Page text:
Yes! Movies like The Magnificent Seven and My Man Godfrey, which do not cover Russian subjects, are more than welcome because major cast members were born in Russia.

My movie of choice is a co-production between Russia and another country. Is this okay?

Yes, co-productions are quite welcome and they do not have to observe to 1970-or-before date limit. Choose any film you like!

"Dersu Uzala" was a Russian-Japanese co=production.
“Dersu Uzala” was a Russian-Japanese co=production.

Can I write about Czar Nicholas and Anastasia?

No. Not unless you cover a film on the subject. However, I am hoping at least some participants will select films made in Czarist Russia.

Anastasia (1956) Hint, hint.
Anastasia (1956)
Hint, hint.

The Roster

Movies Silently | The Cameraman’s Revenge (1912, Russia), La Maison de Mystere (1921-23, France) and The Russians are Coming, the Russians are Coming! (1968, USA)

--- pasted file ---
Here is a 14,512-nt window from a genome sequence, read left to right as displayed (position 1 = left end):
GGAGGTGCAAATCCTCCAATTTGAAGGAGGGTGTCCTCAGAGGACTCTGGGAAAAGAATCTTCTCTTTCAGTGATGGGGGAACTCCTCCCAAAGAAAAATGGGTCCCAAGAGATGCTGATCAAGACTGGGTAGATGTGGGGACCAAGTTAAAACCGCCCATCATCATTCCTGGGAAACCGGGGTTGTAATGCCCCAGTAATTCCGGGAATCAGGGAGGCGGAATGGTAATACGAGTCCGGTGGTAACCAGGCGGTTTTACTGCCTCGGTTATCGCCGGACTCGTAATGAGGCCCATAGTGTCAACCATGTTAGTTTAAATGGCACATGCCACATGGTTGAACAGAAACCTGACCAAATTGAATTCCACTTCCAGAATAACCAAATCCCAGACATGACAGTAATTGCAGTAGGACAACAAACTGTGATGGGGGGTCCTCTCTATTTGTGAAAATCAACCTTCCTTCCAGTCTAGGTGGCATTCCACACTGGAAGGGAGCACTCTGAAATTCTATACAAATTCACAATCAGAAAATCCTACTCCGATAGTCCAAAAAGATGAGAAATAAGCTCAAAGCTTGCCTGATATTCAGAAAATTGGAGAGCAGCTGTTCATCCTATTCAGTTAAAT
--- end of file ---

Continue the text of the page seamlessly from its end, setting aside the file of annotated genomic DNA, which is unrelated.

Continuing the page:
Sister Celluloid | The singing career of George Sanders and The Burning Crucible

The Movie Rat | Peter and the Wolf (1946, USA)

Flights, Tights & Movie Nights | Black Lightning (2009, Russia Чёрная Молния)

totally filmi | Mera Naam Joker (1970, India)

The Great Katharine Hepburn | Anna Karenina (1935, USA)

A Person in the Dark | The Last Command (1928, USA)

Mildred’s Fatburgers | The Brothers Karamazov (1958, USA) and Adventures of Mowgli (1973, Russia Маугли)

Shameless Pile of Stuff | Dersu Uzala (1975, Russian-Japanese co-production Дерсу Узала)

Cinematic Catharsis | Come and See (1985, Russia Иди и смотри)

Caftan Woman | A piece on Maria Ouspanskaya

Cinematic Scribblings | The Cranes are Flying (1957, Russia Летят журавли)